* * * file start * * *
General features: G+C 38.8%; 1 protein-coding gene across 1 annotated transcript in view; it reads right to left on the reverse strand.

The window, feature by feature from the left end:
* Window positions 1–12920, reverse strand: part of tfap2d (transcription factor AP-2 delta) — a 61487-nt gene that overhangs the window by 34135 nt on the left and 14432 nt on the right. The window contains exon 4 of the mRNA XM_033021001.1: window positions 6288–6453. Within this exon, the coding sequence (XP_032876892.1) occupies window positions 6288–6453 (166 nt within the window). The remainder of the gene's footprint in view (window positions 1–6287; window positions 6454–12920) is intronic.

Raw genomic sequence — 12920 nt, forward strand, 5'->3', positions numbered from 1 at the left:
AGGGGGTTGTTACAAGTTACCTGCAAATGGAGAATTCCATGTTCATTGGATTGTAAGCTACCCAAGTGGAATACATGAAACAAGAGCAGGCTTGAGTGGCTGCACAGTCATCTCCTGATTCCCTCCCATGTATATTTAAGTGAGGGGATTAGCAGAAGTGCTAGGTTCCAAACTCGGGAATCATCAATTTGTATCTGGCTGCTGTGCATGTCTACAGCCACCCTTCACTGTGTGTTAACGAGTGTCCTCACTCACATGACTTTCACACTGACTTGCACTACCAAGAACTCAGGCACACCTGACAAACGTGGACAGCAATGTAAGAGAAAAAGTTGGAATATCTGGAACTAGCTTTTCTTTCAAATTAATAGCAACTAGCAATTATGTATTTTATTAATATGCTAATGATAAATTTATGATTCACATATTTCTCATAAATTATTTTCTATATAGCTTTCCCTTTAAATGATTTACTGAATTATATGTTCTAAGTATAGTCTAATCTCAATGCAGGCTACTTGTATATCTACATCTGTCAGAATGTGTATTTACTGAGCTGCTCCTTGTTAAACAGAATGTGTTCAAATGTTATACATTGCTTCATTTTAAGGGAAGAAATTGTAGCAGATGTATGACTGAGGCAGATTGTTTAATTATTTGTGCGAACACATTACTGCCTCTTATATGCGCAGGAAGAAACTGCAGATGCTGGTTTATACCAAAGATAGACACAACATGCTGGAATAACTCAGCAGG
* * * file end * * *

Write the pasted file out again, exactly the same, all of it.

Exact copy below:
General features: G+C 38.8%; 1 protein-coding gene across 1 annotated transcript in view; it reads right to left on the reverse strand.

The window, feature by feature from the left end:
* Window positions 1–12920, reverse strand: part of tfap2d (transcription factor AP-2 delta) — a 61487-nt gene that overhangs the window by 34135 nt on the left and 14432 nt on the right. The window contains exon 4 of the mRNA XM_033021001.1: window positions 6288–6453. Within this exon, the coding sequence (XP_032876892.1) occupies window positions 6288–6453 (166 nt within the window). The remainder of the gene's footprint in view (window positions 1–6287; window positions 6454–12920) is intronic.

Raw genomic sequence — 12920 nt, forward strand, 5'->3', positions numbered from 1 at the left:
AGGGGGTTGTTACAAGTTACCTGCAAATGGAGAATTCCATGTTCATTGGATTGTAAGCTACCCAAGTGGAATACATGAAACAAGAGCAGGCTTGAGTGGCTGCACAGTCATCTCCTGATTCCCTCCCATGTATATTTAAGTGAGGGGATTAGCAGAAGTGCTAGGTTCCAAACTCGGGAATCATCAATTTGTATCTGGCTGCTGTGCATGTCTACAGCCACCCTTCACTGTGTGTTAACGAGTGTCCTCACTCACATGACTTTCACACTGACTTGCACTACCAAGAACTCAGGCACACCTGACAAACGTGGACAGCAATGTAAGAGAAAAAGTTGGAATATCTGGAACTAGCTTTTCTTTCAAATTAATAGCAACTAGCAATTATGTATTTTATTAATATGCTAATGATAAATTTATGATTCACATATTTCTCATAAATTATTTTCTATATAGCTTTCCCTTTAAATGATTTACTGAATTATATGTTCTAAGTATAGTCTAATCTCAATGCAGGCTACTTGTATATCTACATCTGTCAGAATGTGTATTTACTGAGCTGCTCCTTGTTAAACAGAATGTGTTCAAATGTTATACATTGCTTCATTTTAAGGGAAGAAATTGTAGCAGATGTATGACTGAGGCAGATTGTTTAATTATTTGTGCGAACACATTACTGCCTCTTATATGCGCAGGAAGAAACTGCAGATGCTGGTTTATACCAAAGATAGACACAACATGCTGGAATAACTCAGCAGG